Friday news roundup: fires start, wildlife die
It's Friday and that means it's time for a roundup of some of the important Western news of the week. Our interns are all missing in action, one of the editors is in the Grand Canyon and another is in the canyons of New York City, and so I'm taking on this update. And then I'm going out for a beer (but as a diligent editor, it won't be until the end of the work day).
Our local beer joint. Image courtesy Alejandro De La Cruz.
In the last issue of HCN, we wrote about the latest iteration of the Sagebrush Rebellion, in which Western states seek ownership of the federal lands within their borders. But now it's faltering – Arizona Gov. Jan Brewer just very sanely vetoed a bill demanding that the feds turn over 48,000 square miles of public lands to the state. Brewer noted that the bill was probably "not reconcilable" with the U.S. Constitution and that it created uncertainty for holders of mineral and grazing leases on federal land. That leaves Utah as the only Western state to pass a "land grab" bill this year.
Another well-considered rejection comes from the Federal Energy Regulatory Commission. The agency just tossed out an appeal of its previous dismissal of an application to study the feasibility of a giant pipeline that would suck water from Wyoming down to Pueblo, Colo, and generate hydropower. Indefatigable entrepreneur Aaron Million, who proposed the pipeline, is dealing with other setbacks as well, reports the Coloradoan: "two of his properties, including (his) business address, have been listed in foreclosure."
Wildfire season is rolling already (you can look up info state-by-state at inciweb.org). Arizona seems to be getting the worst of it so far. About 90 miles north of Phoenix, the Gladiator fire has forced Crown King residents from their homes, and has burned about 5,000 acres. The 12,500-acre Sunflower fire is burning north of Mesa, another 7,500 acres are on fire near the Texas border; a 1,900-acre blaze, the Bull Flat, is burning 20 miles northwest of Cibecue, in the scar of the Rodeo-Chediski fire that burned nearly 500,000 acres in 2002. In north-central Colorado, outside of Fort Collins, the 5-day-old Hewlett Gulch fire has already consumed more than 5,000 acres and caused the evacuation of several mountain subdivisions. In the western half of the state, nothing's burning at the moment, but soil moisture is a fraction of normal and the amount of forest fuels is off the charts. And it's only May – looks like a long and intense fire season ahead in much of the West.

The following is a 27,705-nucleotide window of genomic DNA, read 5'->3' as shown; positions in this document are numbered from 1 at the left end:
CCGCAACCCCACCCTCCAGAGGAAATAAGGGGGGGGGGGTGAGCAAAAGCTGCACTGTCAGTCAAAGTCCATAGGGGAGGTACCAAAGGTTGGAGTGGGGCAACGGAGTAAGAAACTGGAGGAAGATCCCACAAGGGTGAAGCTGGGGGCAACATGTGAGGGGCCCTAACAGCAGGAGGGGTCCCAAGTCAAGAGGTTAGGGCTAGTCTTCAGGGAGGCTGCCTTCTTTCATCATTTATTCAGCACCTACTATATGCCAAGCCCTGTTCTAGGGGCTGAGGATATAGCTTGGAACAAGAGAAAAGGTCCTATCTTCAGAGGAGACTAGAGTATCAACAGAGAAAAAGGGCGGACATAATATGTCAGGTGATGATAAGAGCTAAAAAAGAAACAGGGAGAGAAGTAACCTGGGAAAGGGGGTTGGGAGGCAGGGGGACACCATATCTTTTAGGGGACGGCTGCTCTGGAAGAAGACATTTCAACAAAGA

Fortunately there are also some prescribed burns underway, set by the Forest Service to thin the trees and underbrush to reduce future fire danger in California, Idaho, Montana and Washington.
In wildlife news, black bears in Colorado have had a rough spring. Outside Boulder, a bear relocated from city limits to a wilderness area died in early May after being hit by multiple cars (a photo of the bear falling from a tree after it was tranquilized, looking alarmingly human, went viral). Another young bear was just euthanized in Durango, Colo. because he was entirely too comfortable with humans. The state's Department of Parks and Wildlife is now conducting an online survey to understand how people interact with black bears and what they think about them, with the intent of coming up with new plans to manage the bruins in southwest Colorado.
A wandering wolf made it from Yellowstone to South Dakota this spring. The young male covered 400 miles in 2 months, only to get killed by a car this week near the town of Pine Ridge. And last week, California's only known wild wolf was caught on film – a state Game and Fish employee took the first-ever color photograph of the famous canine. Now in Modoc County, the wolf left his home pack in Oregon in December and headed south; he's been loping around northern California ever since.
In Wyoming, wildlife managers want to allow hunters to kill an unlimited number of cougars in some areas. But that's not likely to improve the safety of livestock or people, says Cougar Fund co-founder Tom Mangelsen. "It’s counterproductive to be killing large cougars and trophy cougars," he told the Casper Star-Tribune. "In reality, it will exacerbate the problem and create juvenile delinquents."
And numbers of mule deer are down in Colorado and other states. Game managers have reduced the number of tags available for mule-deer hunting up to 80 percent in some areas. Although biologists blame habitat loss, fragmentation of migration corridors, and increased development, Utah decided in March that coyotes are the cause of the decline, and is now spending $1 million on a program to eradicate them (never mind that it's been clearly shown that killing coyotes is an exercise in futility).
Can't wait for that beer at Rev0lution to wash away the tang of smoke and the thoughts of dead wildlife. Is it 5 pm yet?
Jodi Peterson is the managing editor at High Country News.
Image of the Gladiator Fire courtesy Flickr user Michelle Dyer